Without water, a tree cannot generate sugars and cannot utilize those sugars – a necessary part for the entire process of tree growth. When this happens, trees will start to show physical symptoms of the lack of nutrients. While these symptoms can vary from species to species, most trees will begin to show signs of water stress through their leaves.
“The things to look for on your tree are leaves dropping or wilting, small or malformed leaves, yellowing of the leaves and browning tips of the leaves,” said Blevins. “Some species, like junipers, may totally brown out, losing all of their leaves.”
Just because leaves begin to fall from your tree, does not mean the tree is dead though. For small trees, you can simply use your thumb nail and scrape some of the smaller twigs – if there is still green underneath, then the tree is not dead. Within a few weeks, it may leaf back out. If you are concerned your tree is dead, contact a certified arborist for a professional opinion.
Reducing tree stress
The most helpful way to reduce stress to your tree during drought conditions is to give supplemental water – though the amount and how often you water will depend on your specific tree and area.
“Watering is going to depend on the tree; the size, species and age of the tree as well as the soils you have in your area,” said Flocke. “If you have established trees that are well-adapted to your location, it’s very likely that they might not need supplemental water at all. But I would monitor them to look for signs of stress.”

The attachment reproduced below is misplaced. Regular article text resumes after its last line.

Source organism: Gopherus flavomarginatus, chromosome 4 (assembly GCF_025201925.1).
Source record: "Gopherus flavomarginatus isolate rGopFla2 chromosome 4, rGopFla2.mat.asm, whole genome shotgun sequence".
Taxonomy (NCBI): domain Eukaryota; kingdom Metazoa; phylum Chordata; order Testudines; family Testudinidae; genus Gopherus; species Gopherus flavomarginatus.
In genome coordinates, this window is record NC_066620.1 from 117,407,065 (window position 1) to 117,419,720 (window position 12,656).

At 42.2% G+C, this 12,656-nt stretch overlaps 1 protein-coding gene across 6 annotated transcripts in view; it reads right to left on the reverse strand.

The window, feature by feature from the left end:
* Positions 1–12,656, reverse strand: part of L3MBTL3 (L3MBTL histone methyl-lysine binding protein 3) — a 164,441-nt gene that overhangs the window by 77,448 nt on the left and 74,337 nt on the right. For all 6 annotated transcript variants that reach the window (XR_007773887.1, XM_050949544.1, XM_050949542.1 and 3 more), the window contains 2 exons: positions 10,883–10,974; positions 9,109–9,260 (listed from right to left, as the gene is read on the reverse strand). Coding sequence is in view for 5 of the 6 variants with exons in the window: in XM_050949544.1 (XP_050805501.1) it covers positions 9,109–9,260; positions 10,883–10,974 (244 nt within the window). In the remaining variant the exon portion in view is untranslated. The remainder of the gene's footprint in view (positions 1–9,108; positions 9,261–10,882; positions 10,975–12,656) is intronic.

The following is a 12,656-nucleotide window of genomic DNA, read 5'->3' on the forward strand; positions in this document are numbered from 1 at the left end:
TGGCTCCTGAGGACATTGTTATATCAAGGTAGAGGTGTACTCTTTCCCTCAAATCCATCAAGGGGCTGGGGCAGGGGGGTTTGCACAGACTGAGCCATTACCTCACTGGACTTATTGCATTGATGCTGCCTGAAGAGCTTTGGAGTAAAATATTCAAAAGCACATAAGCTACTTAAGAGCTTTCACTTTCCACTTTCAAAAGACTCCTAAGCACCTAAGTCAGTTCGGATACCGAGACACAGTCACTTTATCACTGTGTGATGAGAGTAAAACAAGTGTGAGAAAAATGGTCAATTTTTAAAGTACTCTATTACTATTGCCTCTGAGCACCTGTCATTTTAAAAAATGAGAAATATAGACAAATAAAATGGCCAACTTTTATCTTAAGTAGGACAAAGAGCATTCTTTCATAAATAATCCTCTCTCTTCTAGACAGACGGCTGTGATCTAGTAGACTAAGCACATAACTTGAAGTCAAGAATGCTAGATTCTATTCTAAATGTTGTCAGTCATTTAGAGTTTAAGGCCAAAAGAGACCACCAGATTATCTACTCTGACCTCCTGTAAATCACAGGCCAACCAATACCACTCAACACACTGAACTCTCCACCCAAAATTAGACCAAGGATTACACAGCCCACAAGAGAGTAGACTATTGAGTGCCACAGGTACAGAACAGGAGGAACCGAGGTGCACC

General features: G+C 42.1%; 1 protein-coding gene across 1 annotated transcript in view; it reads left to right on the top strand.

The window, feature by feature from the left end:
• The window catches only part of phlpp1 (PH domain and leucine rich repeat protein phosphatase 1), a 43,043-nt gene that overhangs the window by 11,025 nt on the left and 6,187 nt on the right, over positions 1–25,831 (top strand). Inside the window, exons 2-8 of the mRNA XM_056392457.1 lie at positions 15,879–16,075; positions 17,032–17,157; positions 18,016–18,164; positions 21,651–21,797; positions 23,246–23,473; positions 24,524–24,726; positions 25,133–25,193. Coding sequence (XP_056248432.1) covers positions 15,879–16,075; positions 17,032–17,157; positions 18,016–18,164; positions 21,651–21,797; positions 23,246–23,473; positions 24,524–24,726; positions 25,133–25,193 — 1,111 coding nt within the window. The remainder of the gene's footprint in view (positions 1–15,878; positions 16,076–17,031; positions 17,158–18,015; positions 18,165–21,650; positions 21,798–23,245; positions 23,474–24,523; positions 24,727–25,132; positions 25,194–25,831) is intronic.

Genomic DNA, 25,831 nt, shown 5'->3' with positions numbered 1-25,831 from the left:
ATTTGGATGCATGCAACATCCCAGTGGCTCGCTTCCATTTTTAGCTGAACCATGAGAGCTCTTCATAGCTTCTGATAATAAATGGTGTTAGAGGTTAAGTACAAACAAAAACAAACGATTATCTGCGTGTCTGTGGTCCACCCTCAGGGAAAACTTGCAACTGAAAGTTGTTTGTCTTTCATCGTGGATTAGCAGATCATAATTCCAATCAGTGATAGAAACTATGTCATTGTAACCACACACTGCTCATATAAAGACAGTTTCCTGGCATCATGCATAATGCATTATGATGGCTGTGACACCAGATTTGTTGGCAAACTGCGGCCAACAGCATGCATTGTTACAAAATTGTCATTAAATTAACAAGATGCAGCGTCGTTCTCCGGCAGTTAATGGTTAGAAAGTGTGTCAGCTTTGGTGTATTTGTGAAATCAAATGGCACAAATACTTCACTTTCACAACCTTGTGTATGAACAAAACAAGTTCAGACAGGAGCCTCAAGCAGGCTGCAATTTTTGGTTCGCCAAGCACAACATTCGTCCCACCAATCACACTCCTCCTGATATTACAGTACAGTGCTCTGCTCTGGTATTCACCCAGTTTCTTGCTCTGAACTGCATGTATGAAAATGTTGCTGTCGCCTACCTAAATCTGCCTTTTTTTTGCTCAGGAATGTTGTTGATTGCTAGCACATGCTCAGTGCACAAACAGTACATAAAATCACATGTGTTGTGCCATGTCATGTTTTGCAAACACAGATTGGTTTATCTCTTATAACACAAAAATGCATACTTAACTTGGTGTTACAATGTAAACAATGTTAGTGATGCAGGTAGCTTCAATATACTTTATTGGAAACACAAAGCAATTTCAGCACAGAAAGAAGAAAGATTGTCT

If you begin to see signs of stress in your trees and the ground under your trees is extremely dry, it’s time to begin watering. To test the dryness of the soil, you can take a long screwdriver and stick it in the ground. If the screwdriver doesn’t go easily six to eight inches into the soil, it’s time to water.
“Start by watering the area around the canopy of the tree,” said Flocke. “Not just at the base of the tree and not just around the edge of the dripline but water the entire area underneath the canopy of the tree until the point where you have water start pooling and running off the surface.”
Watering can be done with a water hose, soaker hose, sprinkler or bucket – each way being efficient so long as the tree is getting the water it needs. A good guideline for the amount of water your tree needs is two to three gallons per one inch trunk diameter. See the video here.
According to Blevins, a general rule of thumb for newly planted trees during the heat of the summer is to water them up to three times per week, in the absence of precipitation. Though, you want to make sure the soil is not completely saturated with water at all times.
Larger, established trees may not need much water at all but extremely high temperatures and lack of precipitation may warrant watering them every couple of weeks.
When watering your trees, adhere to any water use restrictions you may have in your area and try to maximize the water you do give.